"Glad you liked it" Bruce smiled. Dick grinned then ran off. Bruce looked at Alfred, puzzled. The butler shrugged back, his lips slightly upturned. Bruce suspected that he did know. The boy soon returned with a brightly colored… mess of paper.

"Merry Christmas!" thee boy chirped and shoved the paper into Bruce's hands. It was surprisingly heavy for a wad of scrunched paper. Even if it was a HUGE wad of scrunched up paper. He stared at it then looked at the boy's eager face.

"Thanks, uh… what is it?"

Dick giggled. "You haven't opened it yet!"

Bruce sighed in relief to himself then set to the difficult task of unwrapping the present. After five minutes of trying to unwrap the paper without ripping it, he looked at the boy helplessly.

"Uh… I think you used a bit too much sellotape"

"You can always rip it"

"Oh yes, why didn't I think of that…"

Bruce ripped and tore. Finally he managed to open it, to reveal a colorful, yet sloppily painted clay… thing.

"You like it?" the boy asked eagerly. "I made it myself"

"Oh Dick, it's… great. I always wanted a… uh…" Bruce glanced at Alfred, who edged closer.

"Bowl" he whispered.

"Bowl!" Bruce exclaimed. Dick beamed.

"And look, I even painted your name underneath!" he said happily. Bruce turned the bowl over. On the back were the words: Jo Bruoo, Morry X'mas. The man blinked.

Bruoo? He wondered. He looked again at Dick, watching him expectantly. He set the bowl down.

"Thanks pal" he said, and for the first time in a long time, gave someone a warm hug.


I read the same words again: Jo Bruoo, Morry X'mas. I later found out from Alfred that it read: To Bruce, Merry X'mas. Ironic, how I was supposed to be the World's greatest detective, how I could read and decipher almost any code or language but I couldn't read a small child's. I smile, remembering Alfred. That man's gotten me out of trouble more times than I could count. If it wasn't for him, I would probably be dead by now.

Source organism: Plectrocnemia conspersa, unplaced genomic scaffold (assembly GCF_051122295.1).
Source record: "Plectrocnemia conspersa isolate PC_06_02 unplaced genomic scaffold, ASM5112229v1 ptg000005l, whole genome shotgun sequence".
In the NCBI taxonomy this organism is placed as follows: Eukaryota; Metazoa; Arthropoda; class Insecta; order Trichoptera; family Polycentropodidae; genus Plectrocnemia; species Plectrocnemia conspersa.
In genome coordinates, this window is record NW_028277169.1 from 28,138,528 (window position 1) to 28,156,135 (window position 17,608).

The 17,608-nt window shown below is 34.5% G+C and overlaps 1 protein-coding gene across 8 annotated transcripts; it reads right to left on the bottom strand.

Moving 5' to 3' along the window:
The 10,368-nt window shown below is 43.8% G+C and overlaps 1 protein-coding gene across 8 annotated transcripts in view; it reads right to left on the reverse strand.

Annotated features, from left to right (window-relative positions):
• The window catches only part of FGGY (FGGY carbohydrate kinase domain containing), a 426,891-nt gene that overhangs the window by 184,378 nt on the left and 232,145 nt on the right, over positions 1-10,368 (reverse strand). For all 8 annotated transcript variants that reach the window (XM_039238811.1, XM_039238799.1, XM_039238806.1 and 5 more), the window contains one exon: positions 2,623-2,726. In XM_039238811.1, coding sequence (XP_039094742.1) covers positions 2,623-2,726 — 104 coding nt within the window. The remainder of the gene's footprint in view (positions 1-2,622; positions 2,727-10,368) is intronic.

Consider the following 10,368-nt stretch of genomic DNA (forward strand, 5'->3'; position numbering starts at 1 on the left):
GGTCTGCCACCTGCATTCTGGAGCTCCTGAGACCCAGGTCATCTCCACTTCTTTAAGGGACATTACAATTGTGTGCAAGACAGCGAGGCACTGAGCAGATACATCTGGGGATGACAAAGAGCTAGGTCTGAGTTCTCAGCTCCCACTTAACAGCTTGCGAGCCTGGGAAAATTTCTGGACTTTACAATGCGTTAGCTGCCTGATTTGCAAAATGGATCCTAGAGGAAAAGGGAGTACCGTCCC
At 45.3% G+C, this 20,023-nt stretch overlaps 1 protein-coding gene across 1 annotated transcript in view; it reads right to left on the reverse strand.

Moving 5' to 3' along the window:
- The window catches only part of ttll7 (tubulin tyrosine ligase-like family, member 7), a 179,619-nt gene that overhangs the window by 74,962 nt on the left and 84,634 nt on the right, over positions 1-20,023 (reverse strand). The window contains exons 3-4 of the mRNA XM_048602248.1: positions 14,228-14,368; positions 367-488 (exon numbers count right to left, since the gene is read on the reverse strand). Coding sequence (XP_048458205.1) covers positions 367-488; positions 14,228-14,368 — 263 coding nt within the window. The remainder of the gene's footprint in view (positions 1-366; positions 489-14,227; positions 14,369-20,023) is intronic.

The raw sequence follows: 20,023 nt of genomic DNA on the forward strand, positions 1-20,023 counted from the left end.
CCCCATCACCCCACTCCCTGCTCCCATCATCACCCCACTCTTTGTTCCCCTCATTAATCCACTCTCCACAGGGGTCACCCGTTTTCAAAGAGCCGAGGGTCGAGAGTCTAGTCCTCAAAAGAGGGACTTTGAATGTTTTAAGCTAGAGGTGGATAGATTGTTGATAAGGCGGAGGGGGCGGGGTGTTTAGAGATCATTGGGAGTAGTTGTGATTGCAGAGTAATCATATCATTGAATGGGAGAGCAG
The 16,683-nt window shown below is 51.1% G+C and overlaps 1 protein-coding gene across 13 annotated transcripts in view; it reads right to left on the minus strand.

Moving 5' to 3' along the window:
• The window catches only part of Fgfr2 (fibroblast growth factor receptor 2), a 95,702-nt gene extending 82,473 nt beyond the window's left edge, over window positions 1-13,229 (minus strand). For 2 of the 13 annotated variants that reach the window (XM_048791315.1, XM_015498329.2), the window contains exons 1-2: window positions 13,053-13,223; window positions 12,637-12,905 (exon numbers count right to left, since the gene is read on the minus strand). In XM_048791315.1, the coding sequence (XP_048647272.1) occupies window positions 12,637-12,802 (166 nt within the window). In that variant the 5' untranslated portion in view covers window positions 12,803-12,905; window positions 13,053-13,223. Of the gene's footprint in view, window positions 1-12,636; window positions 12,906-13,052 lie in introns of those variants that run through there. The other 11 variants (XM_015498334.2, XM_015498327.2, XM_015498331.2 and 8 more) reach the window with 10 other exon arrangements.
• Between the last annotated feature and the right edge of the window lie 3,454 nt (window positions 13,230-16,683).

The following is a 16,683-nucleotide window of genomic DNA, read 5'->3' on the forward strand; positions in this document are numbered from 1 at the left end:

"And…" I chuckle, "he WAS the one who told me it was a bowl. And I was about to say paperweight."

I reach down and grope around for the last object. My fingers run over something crinkly. I take it out gently. It's a piece of paper. I take it downstairs to the cave with me to read along with the trunk and all the objects; it's too dark to read in the attic. I turn on the lights in the cave. Bats swarm out of it. Tough, my turn to use the cave now. I open out the paper. It's obviously quite old though well kept, the writing in perfect italic, the page yellowing. I read the writing, trembling. I had recognized it at first glance as Alfred's. I could almost hear his strong British accent, reading to me.

Dear Bruce,

Knowing you and how unobservant you are in your own home, I suppose by the time you find this letter I will have 'left'.

Yes, I have been collecting all these little items over time, of memorable moments. Some I have treasured as mine, some I have kept for you. I kept all the items I thought you might treasure the most, from your childhood onwards.

I suppose you will have wondered what my possessions are doing in the chest, and why most of them are made by you, not bought or given to me by another person. It is because out of everything I have ever owned, yours was the most valuable. Not valuable in the sense that it would ever be able to sell for a lot of money, or because it was a masterpiece, it was valuable in the sense that you made it by yourself with love and care, and that was what mattered the most to me. A person can buy anything he or she wishes to have with money, diamonds, jewels. But they cannot compare to something made with love by a child.